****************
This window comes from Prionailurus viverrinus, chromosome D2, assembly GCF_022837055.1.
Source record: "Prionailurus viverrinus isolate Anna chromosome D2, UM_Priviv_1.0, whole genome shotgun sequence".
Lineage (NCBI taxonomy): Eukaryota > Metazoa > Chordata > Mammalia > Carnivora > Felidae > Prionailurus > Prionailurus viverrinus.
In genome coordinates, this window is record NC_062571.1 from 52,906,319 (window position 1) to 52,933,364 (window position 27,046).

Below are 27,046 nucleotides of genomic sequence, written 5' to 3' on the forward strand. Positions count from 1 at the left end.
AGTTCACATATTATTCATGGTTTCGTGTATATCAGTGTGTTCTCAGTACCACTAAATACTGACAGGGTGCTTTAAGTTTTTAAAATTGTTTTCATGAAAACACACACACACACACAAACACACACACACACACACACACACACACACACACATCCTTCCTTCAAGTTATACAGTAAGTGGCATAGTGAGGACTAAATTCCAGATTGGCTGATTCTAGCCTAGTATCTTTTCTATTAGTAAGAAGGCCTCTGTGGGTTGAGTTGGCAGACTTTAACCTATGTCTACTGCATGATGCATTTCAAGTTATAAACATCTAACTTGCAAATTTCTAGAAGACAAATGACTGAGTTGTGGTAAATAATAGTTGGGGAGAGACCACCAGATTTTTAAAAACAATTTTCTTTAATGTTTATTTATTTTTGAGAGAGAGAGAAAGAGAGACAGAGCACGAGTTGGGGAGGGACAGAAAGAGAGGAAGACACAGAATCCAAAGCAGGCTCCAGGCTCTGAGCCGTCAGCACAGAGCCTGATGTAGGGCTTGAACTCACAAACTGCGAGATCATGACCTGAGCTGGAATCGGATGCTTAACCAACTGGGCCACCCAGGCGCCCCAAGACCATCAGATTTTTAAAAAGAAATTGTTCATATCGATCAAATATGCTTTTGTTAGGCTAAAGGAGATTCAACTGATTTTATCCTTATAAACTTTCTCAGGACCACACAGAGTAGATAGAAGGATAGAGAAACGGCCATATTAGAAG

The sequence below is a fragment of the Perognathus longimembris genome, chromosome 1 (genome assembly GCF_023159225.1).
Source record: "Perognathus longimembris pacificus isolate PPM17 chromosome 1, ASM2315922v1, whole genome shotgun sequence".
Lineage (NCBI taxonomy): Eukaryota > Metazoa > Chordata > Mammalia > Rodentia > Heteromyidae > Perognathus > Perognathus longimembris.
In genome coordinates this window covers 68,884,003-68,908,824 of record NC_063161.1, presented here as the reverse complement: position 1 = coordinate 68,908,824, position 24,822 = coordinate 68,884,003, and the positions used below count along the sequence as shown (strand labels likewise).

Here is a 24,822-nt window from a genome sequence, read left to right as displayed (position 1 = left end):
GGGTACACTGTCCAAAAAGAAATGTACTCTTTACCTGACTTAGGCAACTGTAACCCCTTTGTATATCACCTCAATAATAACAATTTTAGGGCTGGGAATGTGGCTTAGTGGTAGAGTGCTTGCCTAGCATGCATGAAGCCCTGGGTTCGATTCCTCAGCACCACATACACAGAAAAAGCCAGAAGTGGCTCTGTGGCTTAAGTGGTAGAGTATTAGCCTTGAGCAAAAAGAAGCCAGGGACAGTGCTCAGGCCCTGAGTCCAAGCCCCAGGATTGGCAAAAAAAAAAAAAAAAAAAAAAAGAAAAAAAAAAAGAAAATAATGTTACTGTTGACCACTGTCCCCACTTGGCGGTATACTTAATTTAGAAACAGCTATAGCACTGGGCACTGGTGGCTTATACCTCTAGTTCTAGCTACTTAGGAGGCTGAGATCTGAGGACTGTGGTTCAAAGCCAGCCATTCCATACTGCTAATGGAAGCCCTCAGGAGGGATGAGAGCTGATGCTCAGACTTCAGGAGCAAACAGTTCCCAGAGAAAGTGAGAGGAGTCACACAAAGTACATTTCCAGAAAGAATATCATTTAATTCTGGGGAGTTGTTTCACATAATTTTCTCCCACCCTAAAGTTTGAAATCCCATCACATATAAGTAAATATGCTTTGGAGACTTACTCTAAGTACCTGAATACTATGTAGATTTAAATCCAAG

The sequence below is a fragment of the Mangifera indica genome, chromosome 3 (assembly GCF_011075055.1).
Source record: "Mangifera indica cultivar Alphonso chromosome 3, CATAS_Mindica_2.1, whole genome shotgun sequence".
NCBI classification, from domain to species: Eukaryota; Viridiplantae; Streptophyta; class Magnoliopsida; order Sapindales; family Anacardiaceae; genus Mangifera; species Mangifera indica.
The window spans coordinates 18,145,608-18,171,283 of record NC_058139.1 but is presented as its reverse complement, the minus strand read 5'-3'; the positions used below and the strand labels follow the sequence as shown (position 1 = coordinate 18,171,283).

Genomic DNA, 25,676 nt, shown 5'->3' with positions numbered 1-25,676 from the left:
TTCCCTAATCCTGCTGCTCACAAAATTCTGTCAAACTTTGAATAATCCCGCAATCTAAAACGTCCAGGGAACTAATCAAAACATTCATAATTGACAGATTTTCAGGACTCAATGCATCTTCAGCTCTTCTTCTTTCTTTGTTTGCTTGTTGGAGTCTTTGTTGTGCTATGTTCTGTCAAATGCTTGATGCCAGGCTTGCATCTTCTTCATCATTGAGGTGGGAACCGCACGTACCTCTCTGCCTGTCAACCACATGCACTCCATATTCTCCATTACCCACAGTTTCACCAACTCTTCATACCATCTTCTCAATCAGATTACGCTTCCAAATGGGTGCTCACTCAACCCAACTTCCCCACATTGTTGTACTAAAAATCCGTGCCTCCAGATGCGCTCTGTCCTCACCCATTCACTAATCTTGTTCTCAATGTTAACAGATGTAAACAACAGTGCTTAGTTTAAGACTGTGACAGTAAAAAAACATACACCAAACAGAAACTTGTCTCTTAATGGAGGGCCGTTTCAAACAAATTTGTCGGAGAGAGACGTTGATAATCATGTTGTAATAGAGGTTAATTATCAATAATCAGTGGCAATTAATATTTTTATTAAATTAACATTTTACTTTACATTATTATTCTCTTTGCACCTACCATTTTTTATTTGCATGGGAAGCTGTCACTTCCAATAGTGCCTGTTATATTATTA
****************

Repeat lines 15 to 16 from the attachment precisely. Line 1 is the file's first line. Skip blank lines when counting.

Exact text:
NCBI classification, from domain to species: Eukaryota; Viridiplantae; Streptophyta; class Magnoliopsida; order Sapindales; family Anacardiaceae; genus Mangifera; species Mangifera indica.
The window spans coordinates 18,145,608-18,171,283 of record NC_058139.1 but is presented as its reverse complement, the minus strand read 5'-3'; the positions used below and the strand labels follow the sequence as shown (position 1 = coordinate 18,171,283).